Ms Finlay : I agree with the statements I have made previously that I believe answer that questions in terms of racism in all its forms needing to be condemned.

Senator SHOEBRIDGE: I’m asking you, as the Human Rights Commissioner, if you agree with the statement that the Palestinian people in Gaza are currently facing a genocide. Do you agree with that statement?

CHAIR: Senator Shoebridge, this has come up through the course of the morning, where statements of various kinds have been put to commissioners. We’re here to ask questions about their role and their functions, and, if you can couch your question in that way, that would assist. I was also wondering, Senator Shoebridge, if I can get some guidance on whether there are any further questions for the president directly or whether those questions could be asked of other officials.

Senator SHOEBRIDGE: I have one question about the Hue contract, and I think you might have been dealing with that, President. Is that right?

CHAIR: I have asked a series of questions about that to the chief executive.

Prof. Croucher : Yes, the chief executive was answering questions with respect to that.

Senator SHOEBRIDGE: If you’re not needed for that, President, then, for my purposes, I wish you well on your flight.

Prof. Croucher : Thank you. And thank you very much to this committee for indulging me on this occasion. As it’s my last, it’s the only indulgence I’ll ask!

Senator SCARR: We’re invigorated!

CHAIR: Thanks very much, President. Senator Shoebridge, you still have the call. And that’s correct; we have had questions about that this morning, and the chief executive actually provided some answers, as did the race commissioner.

Senator SHOEBRIDGE: As a result of those questions and answers, I have some further questions.

CHAIR: Sure.

Senator SHOEBRIDGE: Ms Smith, you mentioned you had questions from the A-G’s Department in the regular meetings that you had, following the publication of the Australian article on 19 March in relation to that contract. Do you remember saying that?

Ms Smith : That’s correct.

Senator SHOEBRIDGE: What were the questions they had?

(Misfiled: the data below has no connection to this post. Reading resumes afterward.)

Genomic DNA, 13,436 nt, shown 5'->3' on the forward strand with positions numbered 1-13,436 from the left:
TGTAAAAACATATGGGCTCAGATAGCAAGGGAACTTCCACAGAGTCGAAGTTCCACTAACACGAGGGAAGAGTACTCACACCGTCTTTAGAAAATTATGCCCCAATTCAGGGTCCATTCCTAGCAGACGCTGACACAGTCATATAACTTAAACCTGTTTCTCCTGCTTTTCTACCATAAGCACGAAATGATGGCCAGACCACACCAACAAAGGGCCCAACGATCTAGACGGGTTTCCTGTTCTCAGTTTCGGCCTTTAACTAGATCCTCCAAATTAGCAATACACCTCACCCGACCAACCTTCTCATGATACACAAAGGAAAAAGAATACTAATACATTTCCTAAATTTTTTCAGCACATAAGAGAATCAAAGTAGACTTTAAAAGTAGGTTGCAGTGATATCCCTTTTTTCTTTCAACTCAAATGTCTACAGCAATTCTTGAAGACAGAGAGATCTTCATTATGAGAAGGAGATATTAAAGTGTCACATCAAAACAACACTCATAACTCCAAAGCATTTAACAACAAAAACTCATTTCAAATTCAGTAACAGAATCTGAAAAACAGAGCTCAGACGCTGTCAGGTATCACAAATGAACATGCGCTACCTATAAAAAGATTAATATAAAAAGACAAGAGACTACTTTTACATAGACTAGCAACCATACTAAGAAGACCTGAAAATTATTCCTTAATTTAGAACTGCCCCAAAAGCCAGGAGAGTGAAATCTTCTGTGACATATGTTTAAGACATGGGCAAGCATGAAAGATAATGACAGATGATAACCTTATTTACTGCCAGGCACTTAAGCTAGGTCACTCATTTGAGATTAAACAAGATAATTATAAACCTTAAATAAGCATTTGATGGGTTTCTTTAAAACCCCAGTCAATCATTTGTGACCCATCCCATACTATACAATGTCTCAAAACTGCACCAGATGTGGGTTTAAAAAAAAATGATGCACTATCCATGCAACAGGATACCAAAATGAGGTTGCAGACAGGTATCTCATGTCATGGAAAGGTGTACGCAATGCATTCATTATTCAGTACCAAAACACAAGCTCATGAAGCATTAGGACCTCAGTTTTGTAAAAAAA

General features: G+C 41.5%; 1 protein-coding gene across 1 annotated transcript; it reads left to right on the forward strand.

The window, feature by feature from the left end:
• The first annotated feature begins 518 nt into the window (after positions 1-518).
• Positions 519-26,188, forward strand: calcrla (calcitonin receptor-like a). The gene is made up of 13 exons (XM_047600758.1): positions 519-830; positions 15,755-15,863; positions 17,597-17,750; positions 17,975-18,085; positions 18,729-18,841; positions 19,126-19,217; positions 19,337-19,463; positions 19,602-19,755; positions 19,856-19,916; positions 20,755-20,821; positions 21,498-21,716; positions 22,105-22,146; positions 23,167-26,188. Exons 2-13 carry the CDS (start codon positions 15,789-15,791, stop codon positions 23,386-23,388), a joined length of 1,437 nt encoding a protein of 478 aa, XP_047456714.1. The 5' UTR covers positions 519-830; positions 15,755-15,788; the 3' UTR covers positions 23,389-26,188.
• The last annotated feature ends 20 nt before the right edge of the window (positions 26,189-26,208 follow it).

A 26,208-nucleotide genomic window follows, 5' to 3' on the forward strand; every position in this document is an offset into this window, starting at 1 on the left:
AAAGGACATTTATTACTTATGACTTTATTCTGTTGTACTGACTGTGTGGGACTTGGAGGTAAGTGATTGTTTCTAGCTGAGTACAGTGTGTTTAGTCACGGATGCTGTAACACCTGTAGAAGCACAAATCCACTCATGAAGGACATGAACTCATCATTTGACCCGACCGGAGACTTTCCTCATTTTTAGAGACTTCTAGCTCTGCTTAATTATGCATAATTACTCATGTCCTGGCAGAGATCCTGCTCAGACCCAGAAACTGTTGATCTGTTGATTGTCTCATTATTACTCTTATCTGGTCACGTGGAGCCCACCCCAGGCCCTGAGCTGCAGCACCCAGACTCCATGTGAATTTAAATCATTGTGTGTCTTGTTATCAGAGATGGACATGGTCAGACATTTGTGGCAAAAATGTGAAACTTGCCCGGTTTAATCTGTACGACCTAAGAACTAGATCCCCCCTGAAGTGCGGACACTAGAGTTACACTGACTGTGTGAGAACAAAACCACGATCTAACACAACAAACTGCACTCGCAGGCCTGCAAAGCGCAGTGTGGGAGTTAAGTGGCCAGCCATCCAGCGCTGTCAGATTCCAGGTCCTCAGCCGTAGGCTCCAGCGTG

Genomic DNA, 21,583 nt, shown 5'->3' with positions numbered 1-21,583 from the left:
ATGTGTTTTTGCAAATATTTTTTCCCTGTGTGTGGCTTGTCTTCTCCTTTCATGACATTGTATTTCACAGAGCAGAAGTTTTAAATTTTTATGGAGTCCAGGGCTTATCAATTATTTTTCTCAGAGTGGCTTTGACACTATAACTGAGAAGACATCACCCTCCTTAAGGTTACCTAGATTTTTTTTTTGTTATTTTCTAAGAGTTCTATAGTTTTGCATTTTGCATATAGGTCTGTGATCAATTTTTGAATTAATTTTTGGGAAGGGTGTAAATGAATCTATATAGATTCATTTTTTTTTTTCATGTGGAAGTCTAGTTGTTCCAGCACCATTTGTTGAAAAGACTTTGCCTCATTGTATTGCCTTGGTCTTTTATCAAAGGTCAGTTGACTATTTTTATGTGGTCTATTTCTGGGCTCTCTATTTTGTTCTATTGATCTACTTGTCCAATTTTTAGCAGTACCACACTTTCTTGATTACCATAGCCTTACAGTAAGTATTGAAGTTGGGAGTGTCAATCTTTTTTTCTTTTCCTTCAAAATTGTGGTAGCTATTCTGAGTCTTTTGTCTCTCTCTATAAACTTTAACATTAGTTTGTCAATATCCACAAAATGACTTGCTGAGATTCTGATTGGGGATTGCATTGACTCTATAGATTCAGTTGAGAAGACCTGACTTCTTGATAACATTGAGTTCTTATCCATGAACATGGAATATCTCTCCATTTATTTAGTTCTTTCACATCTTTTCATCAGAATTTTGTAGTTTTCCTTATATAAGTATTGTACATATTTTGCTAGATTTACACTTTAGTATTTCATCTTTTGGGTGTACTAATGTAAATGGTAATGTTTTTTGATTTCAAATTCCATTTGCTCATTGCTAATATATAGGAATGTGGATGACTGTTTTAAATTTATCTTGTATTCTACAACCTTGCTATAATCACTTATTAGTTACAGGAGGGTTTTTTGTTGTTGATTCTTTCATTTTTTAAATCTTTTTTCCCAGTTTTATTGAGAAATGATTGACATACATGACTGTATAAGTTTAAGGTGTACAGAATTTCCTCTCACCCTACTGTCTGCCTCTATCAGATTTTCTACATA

Ms Smith : In regular catch-ups with the department, I was asked what the status of the contract was.

Senator SHOEBRIDGE: Is that it? They just said, ‘What is the status of contract?’

Ms Smith : That’s right. And I gave updates on where we were at.

Senator SHOEBRIDGE: Did they raise the Australian article with you?

Ms Smith : No, but the updates came after the Australian article was published.

Senator SHOEBRIDGE: Did they raise the issues set out in the Australian article with you?

Ms Smith : No, they asked me: ‘Is this reporting correct? Do you have a contract with Hue?’ And then we regularly updated them on where we were at.

Senator SHOEBRIDGE: How could they have not raised the Australian article with you and then asked whether the reporting was correct? How do those two statements fit together?

Ms Smith : Sorry. I don’t understand.

Senator SHOEBRIDGE: You said that they didn’t raise the Australian article with you, and then you then said—

Ms Smith : I said that—

Senator SHOEBRIDGE: You have a point of clarification? You then said they asked if the reporting was correct. Which of those two statements is correct?

Ms Smith : I said that it came up after the reporting in the Australian, and I was asked whether the commission had a contract with Hue.

Senator SHOEBRIDGE: As you said earlier, did they ask you if the reporting was correct?

Ms Smith : I’m not sure.

Senator SHOEBRIDGE: You just said they asked you if the reporting was correct. I’m testing: did they ask that?

Ms Smith : I’m trying to recall the conversations as they happened. This was an over-the-phone conversation.

Senator SHOEBRIDGE: At the time that the contract was terminated, did you say that the contract had effectively concluded?

Ms Smith : The contract was altered, not terminated.

Senator SHOEBRIDGE: It was altered to terminate it.

Ms Smith : It was altered by bringing forward the end of the contract. The contract was to develop materials. The contract was through to 2026. Once the materials were completed, the relationship with Hue was to be that those materials would be hosted on their website. We altered the contract in order that those materials would not be hosted on the Hue website; they would be hosted on the commission’s website once the content was delivered.

Senator SHOEBRIDGE: I don’t think it would be fruitful to re-engage with the exchange you had with Senator Faruqi about altering a contract and terminating a contract when the alteration is to bring forward the termination date. But I put to you what Senator Faruqi said to you about bringing forward the contract date so that it terminates rapidly is actually terminating the contract, isn’t it? That’s what Senator Faruqi put to you, and that remains true, doesn’t it?

Ms Smith : I can’t answer that.

Senator SHOEBRIDGE: Indeed, the Hue content wasn’t completed and wasn’t ready to be finished. Your evidence about that earlier wasn’t accurate, because the teacher and student consultation wasn’t done. In fact, it was just the first of three rounds of consultation that had been completed. That’s the truth of the matter, isn’t it?

Ms Smith : I would have to look at the contract, but I think those deliverables were actually overdue at that point in time under the contract.

Senator SHOEBRIDGE: ‘Deliverables overdue’ is quite different to even your evidence you just gave earlier about the materials having been completed. It was nowhere near completed. They were in the middle of consultation. They had done one of three rounds of consultation, and you terminated the contract because of pressure from the Australian. That’s what happened, isn’t it?